The pre-existing facades and openings were also restored with the retention of the concrete frame. A three-story vertical extension was also a part of this restoration project, accommodating 266 bedrooms whose facade was designed such that it is reminiscent of the geometry of the existing facade while contrasting with the Standard’s overall architectural expression. The meticulous spatial organisation of the Standard is such that the possibilities of future refurbishment seem meek. 

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The Standard As Viewed From a Raining Road in Front_©Timothy Soar.

Planning and Amenities

The Standard, after its restoration, houses additional amenities that promote a healthier public interaction and connection between the indoor and the outdoor visually and functionally. The addition of a library lounge pays respect to the space’s original use as it was inherited. This is done to spark conversations between people and enhance the tactile quality of the space. The ground floor accommodates a reception, bar, and restaurant. The engagement of the building with the local context and public has been facilitated through the removal of the western external staircase resulting in a permeability from Euston Road into Tonbridge Walk linking the new public garden. The 266 rooms in the upper levels range from rooms placed within the core, the “windowless sanctuaries” that allow unhindered rest to the terraced suites with outdoor baths.

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Interior View of the Library Lounge_© David Cleveland.

The Standard’s restoration has also involved the improvement of the service and structural amenities, resulting in the meek possibility of future restorations and demolishment. The replacement of the use of thermally improved and restored precast concrete panels in the facade has improved the thermal performance of the structure. The innovative service systems have been incorporated into the restoration along with the re-purposing of the pre-existing risers and air shafts, resulting in the minimisation of space impacts and the need for costly structural interventions. 

An Epitome in Contemporary Restoration Front | The Standard London

Though a bold transformation, the Standard is humble in its approach because of its tribute to the sentimentality of a pre-existing structure that has remained in the public eye for decades. The authenticity and materiality of the structure have been protected through excessive design interventions. Instead, with just the right amount of intervention, the building technologies of the present have been added to the structure to strengthen the structure’s ability to stand the test of time better and stay relevant in terms of functionality and sustainability.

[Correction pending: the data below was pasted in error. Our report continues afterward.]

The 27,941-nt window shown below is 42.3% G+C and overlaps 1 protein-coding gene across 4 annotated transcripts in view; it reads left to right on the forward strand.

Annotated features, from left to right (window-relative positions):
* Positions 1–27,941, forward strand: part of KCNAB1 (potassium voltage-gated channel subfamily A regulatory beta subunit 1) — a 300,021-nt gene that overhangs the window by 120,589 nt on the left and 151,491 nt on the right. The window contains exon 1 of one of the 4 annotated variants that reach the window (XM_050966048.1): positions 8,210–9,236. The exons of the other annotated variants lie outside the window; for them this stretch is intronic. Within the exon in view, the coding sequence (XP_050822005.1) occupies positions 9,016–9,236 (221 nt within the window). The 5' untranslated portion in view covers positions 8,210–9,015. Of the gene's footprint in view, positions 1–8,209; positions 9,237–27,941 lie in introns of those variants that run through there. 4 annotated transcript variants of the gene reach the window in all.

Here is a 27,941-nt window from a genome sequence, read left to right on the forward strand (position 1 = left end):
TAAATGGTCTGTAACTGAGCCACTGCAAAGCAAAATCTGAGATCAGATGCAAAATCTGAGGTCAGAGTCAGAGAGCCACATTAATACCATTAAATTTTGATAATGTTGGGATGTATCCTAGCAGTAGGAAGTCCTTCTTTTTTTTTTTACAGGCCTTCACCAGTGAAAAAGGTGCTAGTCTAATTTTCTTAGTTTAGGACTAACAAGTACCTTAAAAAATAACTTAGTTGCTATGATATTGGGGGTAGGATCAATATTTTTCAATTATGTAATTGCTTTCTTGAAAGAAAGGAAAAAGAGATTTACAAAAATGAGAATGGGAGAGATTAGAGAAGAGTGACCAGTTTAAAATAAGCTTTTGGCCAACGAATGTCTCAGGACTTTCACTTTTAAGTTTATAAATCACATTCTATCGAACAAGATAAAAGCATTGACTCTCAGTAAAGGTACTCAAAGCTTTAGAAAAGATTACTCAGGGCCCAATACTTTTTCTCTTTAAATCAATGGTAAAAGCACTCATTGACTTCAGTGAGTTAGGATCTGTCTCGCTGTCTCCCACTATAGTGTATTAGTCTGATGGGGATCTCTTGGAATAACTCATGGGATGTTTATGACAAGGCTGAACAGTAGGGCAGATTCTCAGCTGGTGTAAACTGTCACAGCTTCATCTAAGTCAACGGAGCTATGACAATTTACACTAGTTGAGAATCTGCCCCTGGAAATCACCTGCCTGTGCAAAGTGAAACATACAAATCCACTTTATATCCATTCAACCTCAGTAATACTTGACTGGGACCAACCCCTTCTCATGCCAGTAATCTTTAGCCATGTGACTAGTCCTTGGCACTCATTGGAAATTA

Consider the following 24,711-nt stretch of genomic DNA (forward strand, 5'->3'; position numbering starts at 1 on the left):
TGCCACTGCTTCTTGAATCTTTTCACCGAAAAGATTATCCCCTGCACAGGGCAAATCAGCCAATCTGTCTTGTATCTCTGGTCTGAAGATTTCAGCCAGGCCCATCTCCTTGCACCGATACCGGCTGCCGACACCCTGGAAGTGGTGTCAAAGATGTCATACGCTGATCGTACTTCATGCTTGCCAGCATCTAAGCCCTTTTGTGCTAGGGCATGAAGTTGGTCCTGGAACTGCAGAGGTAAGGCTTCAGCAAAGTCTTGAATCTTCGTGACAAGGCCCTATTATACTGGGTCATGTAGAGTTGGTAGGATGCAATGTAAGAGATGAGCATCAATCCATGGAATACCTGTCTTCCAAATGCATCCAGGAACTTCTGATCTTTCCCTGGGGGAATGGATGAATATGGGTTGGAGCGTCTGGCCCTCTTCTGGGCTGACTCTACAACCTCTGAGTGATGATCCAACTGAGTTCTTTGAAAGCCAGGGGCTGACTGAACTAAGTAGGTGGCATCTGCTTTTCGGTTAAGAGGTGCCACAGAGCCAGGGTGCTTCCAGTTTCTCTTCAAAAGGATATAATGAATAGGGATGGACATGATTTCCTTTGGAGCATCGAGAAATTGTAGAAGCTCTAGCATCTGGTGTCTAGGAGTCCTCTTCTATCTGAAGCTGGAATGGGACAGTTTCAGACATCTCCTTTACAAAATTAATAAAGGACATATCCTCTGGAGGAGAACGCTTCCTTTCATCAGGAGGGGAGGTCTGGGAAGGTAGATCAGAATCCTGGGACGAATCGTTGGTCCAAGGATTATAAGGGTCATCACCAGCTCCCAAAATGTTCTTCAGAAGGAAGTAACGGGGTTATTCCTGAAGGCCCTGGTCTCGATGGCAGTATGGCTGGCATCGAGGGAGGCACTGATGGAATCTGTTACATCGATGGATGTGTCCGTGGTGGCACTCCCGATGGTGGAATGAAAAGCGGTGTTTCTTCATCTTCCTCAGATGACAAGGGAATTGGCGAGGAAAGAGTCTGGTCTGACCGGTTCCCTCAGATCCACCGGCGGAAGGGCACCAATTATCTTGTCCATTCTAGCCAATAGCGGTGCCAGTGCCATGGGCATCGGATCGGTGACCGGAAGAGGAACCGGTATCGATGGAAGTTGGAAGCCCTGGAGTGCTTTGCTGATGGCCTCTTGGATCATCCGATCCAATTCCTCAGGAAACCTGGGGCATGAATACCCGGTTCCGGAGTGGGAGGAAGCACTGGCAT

The Standard in the Urban Fabric of London _© Timothy Soar.

The structure is an example of how the present concern for the environment and sustainability can be employed in restoration projects and how even structures like luxury hotels standing in the centre of a city like London can silently abide by the concept of sustainability. The restoration of the Standard thus becomes essential to understand the repurposing of old structures and to upcycle them to better suit the needs of today instead of demolishment. It becomes a little part of history that we can continue co-existing with. 


RIBA Architecture.com. (2023). The Standard, London [online] Available at: h tps://www.architecture.com/awards-and-competitions-landing-page/awards/riba-regional-awards/riba-london-award-winners/2021/the-standard-london [Accessed 1 Jan. 2023]

Openhouse. (2023). The Standard, London [online] Available at: https://programme.openhouse.org.uk/listings/9211 [Accessed 1 Jan. 2023]

The Twentieth Century Society. (2023). Camden Town Hall Extension, London [online] Available at: https://c20society.org.uk/40-buildings-saved/28-camden-town-hall-extension-london [Accessed 1 Jan. 2023]

Restore London. (2023). Camden Town Hall [online] Available at: https://restore.london/projects/camden-town-hall/ [Accessed 1 Jan. 2023]


An architecture and art enthusiast, Rashmi Gautam, is an Architecture Student from Nepal in search of her own expression in forms of words and design. Finding solace in the company of literature, art and architecture, she can be found brooding in the nearest library or museum.